1905 NY Census

According to this Census they came in 1899, what provoked them to move to the US from Canada. How many people went to Canada instead of the United States? When did their Parents immigrate to Canada?

I have yet to find the Death Certificate for Mary Elizabeth Butler Moran or even her obituary. I did find the Obituary for Peter Moran in the Brooklyn Eagle and it states he was buried in Calvary Cemetery. Which coincide with what my mother-in-law stated to me many years ago. Maybe Mary Elizabeth is buried with him and lets hope their is a stone. Guess I will try calling Calvary as the next step in the process.

I guess I also need to see what happened to Mary Hurley and William Butler when they came to New York and to see about their lives before they left Canada. I see new things on my horizon.

I am thinking a book of Research Questions and next steps in order. Along with finding how many people went to Canada before later coming to the United States.

52 Ancestors – Week 9 – At the Courthouse

For me this prompt was tough. I haven’t been to a courthouse or a town hall in ages, that isn’t saying that I haven’t found legal documents anywhere.

Right now I have a super long list of things I would like to find at a courthouse and I even have plans to visit the Surrogate’s Court in Clinton County when I visit in May because I want to look at the probate record of David Weatherwax with my own eyes. So for this prompt I decided to share all the records I really want to look at.

  • Probate/Guardianship for Beverly Beardsley (d. 1815) – location Essex Co, NY.
  • Probate of David Weatherwax (d.1841) – location Clinton Co, NY.
  • Murder trial transcript for the man who killed Berlindo Moro (d. 1927/8) – location Queens Co, NY. (also need to find all the Long Island Star Journal articles).
  • Court Records for Henry Bass aka William Kirk (from 1913) I have records of him at Sing Sing trying to determine if this is my Henry Bass.
  • Annulment proceedings of Patricia Moran and Robert Bass. I have the final decree but I tend to be nosy.

I am sure there are more but I think these ought to be a good start and realistically I know we will probably never see the annulment proceedings everything else should be fair game though and it will satisfy my curiosity.

Until next time.

52 Ancestors – Week 6 – Surprise

I have been mulling the topic of this post for a few days. Trying to figure out where to go with it and trying to figure out if there was a big A-Ha moment in my research and I really couldn’t come up with anything.

Looking back I would have to say the biggest surprises would have to be in my husband’s family. Researching his family has been fun and interesting as everything I learn is new to me.

The first surprise, I would have to say is when we did his DNA test in early 2018. G. DNA Results

I was surprised by the amount of Norwegian ancestry he had, though he wasn’t as his grandmother had always told him he had it but he hadn’t paid attention. The 16% is in line with having 2 Great Great grandparents who were born there. I am still trying to learn more about Neils Osborne and Bergetti Netland Osborne and their life before the United States.

The other surprise on his DNA is the European Jewish. I am thinking that has to do with his maternal Great Grandmother’s line Marguerite Brucks Bass, as her parents were from Germany.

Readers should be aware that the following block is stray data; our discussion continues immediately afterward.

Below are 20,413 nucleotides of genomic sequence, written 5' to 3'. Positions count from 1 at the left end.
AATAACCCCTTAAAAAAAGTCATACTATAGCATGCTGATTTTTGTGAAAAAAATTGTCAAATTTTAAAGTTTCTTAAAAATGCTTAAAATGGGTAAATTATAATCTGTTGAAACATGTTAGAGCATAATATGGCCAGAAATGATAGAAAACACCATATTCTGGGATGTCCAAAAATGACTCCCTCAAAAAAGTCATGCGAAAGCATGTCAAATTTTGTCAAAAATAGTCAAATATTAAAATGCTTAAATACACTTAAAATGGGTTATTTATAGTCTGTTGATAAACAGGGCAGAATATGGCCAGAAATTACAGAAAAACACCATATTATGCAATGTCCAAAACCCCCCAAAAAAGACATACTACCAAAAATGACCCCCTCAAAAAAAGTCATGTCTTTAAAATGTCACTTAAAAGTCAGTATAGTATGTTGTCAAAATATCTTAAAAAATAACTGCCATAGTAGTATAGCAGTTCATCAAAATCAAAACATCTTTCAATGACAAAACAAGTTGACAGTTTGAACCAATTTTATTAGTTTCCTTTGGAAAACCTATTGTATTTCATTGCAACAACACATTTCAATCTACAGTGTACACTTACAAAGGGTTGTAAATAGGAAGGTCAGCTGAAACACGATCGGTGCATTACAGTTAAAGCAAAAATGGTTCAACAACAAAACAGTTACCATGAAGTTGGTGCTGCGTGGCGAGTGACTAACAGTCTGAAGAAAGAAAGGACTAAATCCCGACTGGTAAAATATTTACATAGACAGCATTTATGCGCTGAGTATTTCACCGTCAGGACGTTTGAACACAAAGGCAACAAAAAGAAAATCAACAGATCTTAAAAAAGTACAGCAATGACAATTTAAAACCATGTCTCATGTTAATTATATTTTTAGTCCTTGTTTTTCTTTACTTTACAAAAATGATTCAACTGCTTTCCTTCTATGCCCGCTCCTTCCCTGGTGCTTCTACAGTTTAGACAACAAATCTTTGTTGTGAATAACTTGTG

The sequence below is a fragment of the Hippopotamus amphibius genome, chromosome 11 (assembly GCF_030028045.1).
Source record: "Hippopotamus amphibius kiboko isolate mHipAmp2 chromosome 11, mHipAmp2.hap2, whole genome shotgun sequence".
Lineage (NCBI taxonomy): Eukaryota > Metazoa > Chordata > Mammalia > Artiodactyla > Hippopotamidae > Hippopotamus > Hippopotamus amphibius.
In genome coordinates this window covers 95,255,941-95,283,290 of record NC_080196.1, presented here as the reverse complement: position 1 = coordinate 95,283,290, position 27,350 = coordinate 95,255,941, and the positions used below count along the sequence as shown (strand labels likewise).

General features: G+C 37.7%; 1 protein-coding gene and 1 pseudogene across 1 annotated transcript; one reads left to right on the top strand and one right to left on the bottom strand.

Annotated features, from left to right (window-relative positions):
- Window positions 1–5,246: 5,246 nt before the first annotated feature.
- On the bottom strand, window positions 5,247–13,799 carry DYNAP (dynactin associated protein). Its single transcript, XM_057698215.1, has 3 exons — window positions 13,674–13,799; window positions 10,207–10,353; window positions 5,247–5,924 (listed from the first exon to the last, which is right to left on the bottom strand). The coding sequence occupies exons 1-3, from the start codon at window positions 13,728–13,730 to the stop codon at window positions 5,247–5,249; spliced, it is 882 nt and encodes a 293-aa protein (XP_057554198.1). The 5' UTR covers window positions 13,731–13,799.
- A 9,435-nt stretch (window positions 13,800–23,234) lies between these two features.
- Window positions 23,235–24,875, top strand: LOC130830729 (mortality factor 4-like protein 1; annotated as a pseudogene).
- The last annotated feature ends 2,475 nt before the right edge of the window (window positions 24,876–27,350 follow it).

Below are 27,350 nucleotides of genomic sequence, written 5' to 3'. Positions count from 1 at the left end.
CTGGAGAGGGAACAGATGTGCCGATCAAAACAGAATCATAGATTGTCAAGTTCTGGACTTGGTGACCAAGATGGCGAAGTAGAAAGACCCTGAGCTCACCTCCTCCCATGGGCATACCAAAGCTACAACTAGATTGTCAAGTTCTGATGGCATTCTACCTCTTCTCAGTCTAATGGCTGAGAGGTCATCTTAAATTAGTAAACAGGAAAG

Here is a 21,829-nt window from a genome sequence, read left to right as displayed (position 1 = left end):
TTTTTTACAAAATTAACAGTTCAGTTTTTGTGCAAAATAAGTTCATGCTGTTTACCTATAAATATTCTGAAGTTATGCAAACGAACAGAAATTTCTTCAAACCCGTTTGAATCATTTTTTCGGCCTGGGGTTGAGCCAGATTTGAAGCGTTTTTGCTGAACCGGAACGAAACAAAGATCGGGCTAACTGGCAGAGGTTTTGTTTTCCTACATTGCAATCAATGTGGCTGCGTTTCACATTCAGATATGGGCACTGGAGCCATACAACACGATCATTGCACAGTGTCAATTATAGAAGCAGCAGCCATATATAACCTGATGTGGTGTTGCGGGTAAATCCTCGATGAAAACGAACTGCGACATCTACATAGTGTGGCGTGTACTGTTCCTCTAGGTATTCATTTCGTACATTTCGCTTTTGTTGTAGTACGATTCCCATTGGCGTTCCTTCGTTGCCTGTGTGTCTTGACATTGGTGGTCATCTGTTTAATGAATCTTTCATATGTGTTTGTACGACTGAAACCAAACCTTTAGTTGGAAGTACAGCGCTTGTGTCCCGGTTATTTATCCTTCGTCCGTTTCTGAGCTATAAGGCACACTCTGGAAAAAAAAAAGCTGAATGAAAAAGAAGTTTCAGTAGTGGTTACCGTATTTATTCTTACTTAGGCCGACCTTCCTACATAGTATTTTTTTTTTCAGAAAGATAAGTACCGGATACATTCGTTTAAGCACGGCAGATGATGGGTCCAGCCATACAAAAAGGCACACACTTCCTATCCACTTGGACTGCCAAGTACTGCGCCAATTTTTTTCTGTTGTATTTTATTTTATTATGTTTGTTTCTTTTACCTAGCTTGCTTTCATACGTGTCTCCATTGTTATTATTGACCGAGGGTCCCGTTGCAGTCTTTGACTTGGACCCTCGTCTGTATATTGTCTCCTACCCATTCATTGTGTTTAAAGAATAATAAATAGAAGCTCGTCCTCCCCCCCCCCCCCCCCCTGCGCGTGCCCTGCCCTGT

As I said previously his entire tree is a surprise to me. gfamilytree

As you can see there is a lot of Irish in there. I will admit as there is so much Irish it is super slow going for me. I am honestly thinking the next time there is an institute or conference I need to get my feet wet with Irish Genealogy.

I did find his Butler and Hurley lines came from Canada and spent several years their before coming to the United States. I haven’t found them entering Canada from Ireland as of yet but I am sure I will.

I am excited to see what the next surprise I can find  on his tree. It is an ongoing process and I am sure I will fill in more and more blanks as we go.


Making people real…

It is more about names and dates. It is about putting the meat on the bones. To make our ancestors real. It is about researching their daily lives and proving or disproving family lore. Unfortunately, we are not all descendants of Pochahontas, some of us are just regular folks.

Newspapers are a fabulous way to make our ancestors real. My family settled in upstate New York after the American Revolution, mostly in Clinton County. For me I have found a wealth of information in the Plattsburgh Sentinel. New York has a fabulous resource of New York Historical Newspapers. BEWARE, it is a fun rabbit hole to go down. I spend countless hours there.

I know very little about my husband’s family and my mother-in-law passed in 2013. I remember many moons ago her telling me that her grandmother lived in a hotel. Well I am not sure if they really lived in a hotel but her mother went on vacation with them to Canada. I also found some of the only evidence of her grandparents together though I can not confirm it except in these two news clippings. Patricia Moran and Robert Bass are my husband’s grandparents.  We are slowly building  pictures of his Bass line and it is interesting and makes me feel like a detective as every piece I prove was done with no help. I do talk to my mother-in-law about what I find and I know if she was here she would get a kick out of it all.

Obituaries are fabulous sources for information also, you can sometimes find next of kin and children and grandchildren.

If you have research that leads you to Brooklyn, make sure to check out the Brooklyn Eagle. It is where I found the 2 articles about Patricia Moran and Robert Bass.

I am in the process of drawing up some research goals and a plan for 2018, I am going to want to practice some of what I learned in the Boston University Genealogy Certificate Program so stay tuned for an exciting announcement.